Sexagon: Muslims, France, and the Sexualization of National Culture
by Mehammed Amadeus Mack
Fordham University Press. 344 pages, $27.
If France is shaped like a hexagon, then the study of sexuality in France leads to the word “sexagon.” In this lively study, Mehammed Mack proposes that the French goal of mixité, or assimilation, has been recast in sexual terms following the dramatic increase in Muslim and Arab residents since Algeria gained independence in 1962. Mack, who teaches French and gender studies at Smith College, offers his view of French attitudes toward “others,” defined by ethnicity, religion, gender, or sexual identity. One provocative finding is that immigrants are being pushed to disclose details about their private lives, including their sexual lives, to demonstrate their aptitude for citizenship in today’s France. So, for example, North African immigrants living in Parisian suburbs may resist answering mental health workers’ questions about their family life, because exposure makes them feel vulnerable. LGBT Arabs and Muslims may be even more wary of self-disclosure. However, refusing disclosure has gotten harder in today’s France, because psychologists “pathologize the closet” and often adopt an “imperative of ‘outness’” toward sexual minorities. French newspapers, TV shows, and films criticize LGBT immigrants’ secrecy as well. But Mack found that porn films might be an exception. A porn film may start with an obnoxious cliché—for example, “homo thug” or “the veil as striptease”—but without a requirement to be politically correct. The result may be a largely accurate picture of sexual creativity in Muslim suburbia. Sexagon vividly portrays the context in which many French LGBT immigrants live now, under pressure for self-disclosure.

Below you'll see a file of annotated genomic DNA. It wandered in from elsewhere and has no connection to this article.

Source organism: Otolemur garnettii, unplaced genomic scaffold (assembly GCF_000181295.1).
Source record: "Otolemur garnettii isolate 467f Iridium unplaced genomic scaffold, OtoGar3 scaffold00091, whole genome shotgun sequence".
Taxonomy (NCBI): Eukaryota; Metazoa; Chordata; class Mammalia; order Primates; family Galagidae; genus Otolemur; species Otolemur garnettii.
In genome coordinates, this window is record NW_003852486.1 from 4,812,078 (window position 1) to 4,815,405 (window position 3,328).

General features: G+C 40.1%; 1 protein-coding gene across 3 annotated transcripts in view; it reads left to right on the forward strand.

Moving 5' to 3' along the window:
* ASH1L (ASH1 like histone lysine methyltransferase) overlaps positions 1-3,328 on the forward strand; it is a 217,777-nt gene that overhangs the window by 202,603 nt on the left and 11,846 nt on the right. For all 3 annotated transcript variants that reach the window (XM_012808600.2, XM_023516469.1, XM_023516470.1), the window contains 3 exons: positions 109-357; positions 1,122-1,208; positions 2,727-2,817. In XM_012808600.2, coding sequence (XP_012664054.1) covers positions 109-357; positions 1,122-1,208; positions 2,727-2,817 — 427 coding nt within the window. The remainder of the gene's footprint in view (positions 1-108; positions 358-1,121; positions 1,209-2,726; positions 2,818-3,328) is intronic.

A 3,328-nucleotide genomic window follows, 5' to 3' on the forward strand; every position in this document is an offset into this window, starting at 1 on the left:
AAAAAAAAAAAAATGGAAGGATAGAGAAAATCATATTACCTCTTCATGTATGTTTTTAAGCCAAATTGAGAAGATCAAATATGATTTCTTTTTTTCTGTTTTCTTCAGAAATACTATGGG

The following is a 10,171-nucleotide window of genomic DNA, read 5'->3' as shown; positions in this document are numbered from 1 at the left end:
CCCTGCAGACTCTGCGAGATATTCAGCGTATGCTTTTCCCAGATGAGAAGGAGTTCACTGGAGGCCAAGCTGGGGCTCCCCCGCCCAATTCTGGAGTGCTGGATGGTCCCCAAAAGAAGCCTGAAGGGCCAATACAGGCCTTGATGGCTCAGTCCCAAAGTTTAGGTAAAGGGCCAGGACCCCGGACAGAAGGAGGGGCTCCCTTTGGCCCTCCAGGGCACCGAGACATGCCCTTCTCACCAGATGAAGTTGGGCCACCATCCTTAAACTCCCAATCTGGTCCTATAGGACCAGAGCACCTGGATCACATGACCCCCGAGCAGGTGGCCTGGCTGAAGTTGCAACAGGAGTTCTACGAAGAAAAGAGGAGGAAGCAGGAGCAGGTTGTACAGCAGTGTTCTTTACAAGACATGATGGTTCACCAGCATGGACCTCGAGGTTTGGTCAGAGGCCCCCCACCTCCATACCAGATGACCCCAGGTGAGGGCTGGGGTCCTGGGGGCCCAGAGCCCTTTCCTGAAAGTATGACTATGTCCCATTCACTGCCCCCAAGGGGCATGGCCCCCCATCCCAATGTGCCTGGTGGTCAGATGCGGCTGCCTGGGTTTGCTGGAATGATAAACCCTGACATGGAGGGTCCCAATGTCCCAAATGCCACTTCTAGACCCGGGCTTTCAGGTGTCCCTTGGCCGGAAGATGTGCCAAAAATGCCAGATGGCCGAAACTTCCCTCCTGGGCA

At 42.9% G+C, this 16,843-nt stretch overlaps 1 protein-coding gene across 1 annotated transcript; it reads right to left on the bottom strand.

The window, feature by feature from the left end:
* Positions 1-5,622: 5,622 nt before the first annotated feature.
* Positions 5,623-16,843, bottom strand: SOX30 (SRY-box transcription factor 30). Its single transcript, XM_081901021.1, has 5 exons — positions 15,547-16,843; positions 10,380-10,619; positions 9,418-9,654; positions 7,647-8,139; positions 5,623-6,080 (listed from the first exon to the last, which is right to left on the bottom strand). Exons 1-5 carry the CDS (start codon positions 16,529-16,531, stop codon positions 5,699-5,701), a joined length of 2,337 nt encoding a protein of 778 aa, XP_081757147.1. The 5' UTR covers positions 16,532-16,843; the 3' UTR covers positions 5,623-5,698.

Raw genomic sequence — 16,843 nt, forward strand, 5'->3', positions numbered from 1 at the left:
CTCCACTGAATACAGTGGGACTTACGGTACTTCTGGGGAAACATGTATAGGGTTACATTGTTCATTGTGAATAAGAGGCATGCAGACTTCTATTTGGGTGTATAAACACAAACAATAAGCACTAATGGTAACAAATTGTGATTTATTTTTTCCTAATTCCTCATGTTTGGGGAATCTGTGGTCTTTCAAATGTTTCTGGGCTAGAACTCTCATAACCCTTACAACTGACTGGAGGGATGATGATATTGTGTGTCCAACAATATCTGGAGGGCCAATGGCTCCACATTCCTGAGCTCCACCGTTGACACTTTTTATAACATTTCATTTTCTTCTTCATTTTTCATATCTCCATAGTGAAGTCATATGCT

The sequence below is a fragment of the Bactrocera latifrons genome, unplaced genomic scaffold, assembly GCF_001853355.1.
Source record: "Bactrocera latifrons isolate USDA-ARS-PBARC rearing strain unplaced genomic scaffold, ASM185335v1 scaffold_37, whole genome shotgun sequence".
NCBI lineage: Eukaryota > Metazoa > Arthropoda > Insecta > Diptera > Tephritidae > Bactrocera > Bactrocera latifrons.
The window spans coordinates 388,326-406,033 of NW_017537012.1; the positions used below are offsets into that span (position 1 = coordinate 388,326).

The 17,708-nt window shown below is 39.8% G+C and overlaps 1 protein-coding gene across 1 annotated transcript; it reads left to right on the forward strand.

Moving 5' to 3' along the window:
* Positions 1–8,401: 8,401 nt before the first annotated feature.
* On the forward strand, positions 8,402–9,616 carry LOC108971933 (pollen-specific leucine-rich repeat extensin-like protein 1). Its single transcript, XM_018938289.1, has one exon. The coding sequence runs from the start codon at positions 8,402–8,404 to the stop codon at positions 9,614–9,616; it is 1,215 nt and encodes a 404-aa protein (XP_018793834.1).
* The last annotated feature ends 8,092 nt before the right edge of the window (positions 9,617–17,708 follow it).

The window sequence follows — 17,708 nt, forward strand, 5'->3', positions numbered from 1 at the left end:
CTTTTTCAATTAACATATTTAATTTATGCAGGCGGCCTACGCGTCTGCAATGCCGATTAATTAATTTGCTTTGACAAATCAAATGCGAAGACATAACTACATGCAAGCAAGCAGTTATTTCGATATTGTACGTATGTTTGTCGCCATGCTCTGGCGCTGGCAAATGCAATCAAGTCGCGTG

John R. Killacky